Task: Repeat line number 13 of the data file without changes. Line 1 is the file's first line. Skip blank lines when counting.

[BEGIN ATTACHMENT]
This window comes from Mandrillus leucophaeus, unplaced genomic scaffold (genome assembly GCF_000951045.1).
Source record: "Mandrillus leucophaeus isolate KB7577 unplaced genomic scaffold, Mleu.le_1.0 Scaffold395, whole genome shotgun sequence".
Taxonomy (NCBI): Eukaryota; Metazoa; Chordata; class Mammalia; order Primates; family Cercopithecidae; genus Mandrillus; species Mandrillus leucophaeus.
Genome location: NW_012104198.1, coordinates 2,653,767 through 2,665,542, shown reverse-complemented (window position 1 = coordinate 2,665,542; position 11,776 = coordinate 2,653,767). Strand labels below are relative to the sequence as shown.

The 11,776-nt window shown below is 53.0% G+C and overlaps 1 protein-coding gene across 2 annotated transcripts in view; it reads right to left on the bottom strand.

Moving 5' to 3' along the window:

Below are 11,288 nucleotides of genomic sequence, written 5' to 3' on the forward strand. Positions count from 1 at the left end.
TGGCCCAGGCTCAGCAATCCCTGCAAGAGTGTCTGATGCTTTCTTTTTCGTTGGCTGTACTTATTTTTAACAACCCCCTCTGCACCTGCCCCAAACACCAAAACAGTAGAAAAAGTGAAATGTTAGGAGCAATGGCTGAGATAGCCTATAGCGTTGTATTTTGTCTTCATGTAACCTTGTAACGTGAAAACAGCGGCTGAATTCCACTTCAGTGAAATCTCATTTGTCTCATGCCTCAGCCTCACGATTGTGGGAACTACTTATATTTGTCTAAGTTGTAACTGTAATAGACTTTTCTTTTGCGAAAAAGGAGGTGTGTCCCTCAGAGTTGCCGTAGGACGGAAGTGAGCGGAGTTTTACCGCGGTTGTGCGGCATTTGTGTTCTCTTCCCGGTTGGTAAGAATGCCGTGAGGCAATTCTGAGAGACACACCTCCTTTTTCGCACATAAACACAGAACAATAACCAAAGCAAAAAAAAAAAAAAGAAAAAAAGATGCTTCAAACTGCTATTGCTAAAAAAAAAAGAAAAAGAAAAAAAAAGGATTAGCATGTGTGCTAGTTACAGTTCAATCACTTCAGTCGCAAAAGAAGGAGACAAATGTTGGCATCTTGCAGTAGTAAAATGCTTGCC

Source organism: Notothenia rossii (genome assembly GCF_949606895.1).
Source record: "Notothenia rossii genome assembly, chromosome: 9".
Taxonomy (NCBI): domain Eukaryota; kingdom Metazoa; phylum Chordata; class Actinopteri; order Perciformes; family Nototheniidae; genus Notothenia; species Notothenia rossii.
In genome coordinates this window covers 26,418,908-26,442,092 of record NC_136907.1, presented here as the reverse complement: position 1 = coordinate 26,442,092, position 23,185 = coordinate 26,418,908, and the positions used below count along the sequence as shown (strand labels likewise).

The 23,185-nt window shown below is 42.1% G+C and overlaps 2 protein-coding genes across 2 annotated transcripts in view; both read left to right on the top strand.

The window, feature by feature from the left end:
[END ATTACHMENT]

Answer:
The 23,185-nt window shown below is 42.1% G+C and overlaps 2 protein-coding genes across 2 annotated transcripts in view; both read left to right on the top strand.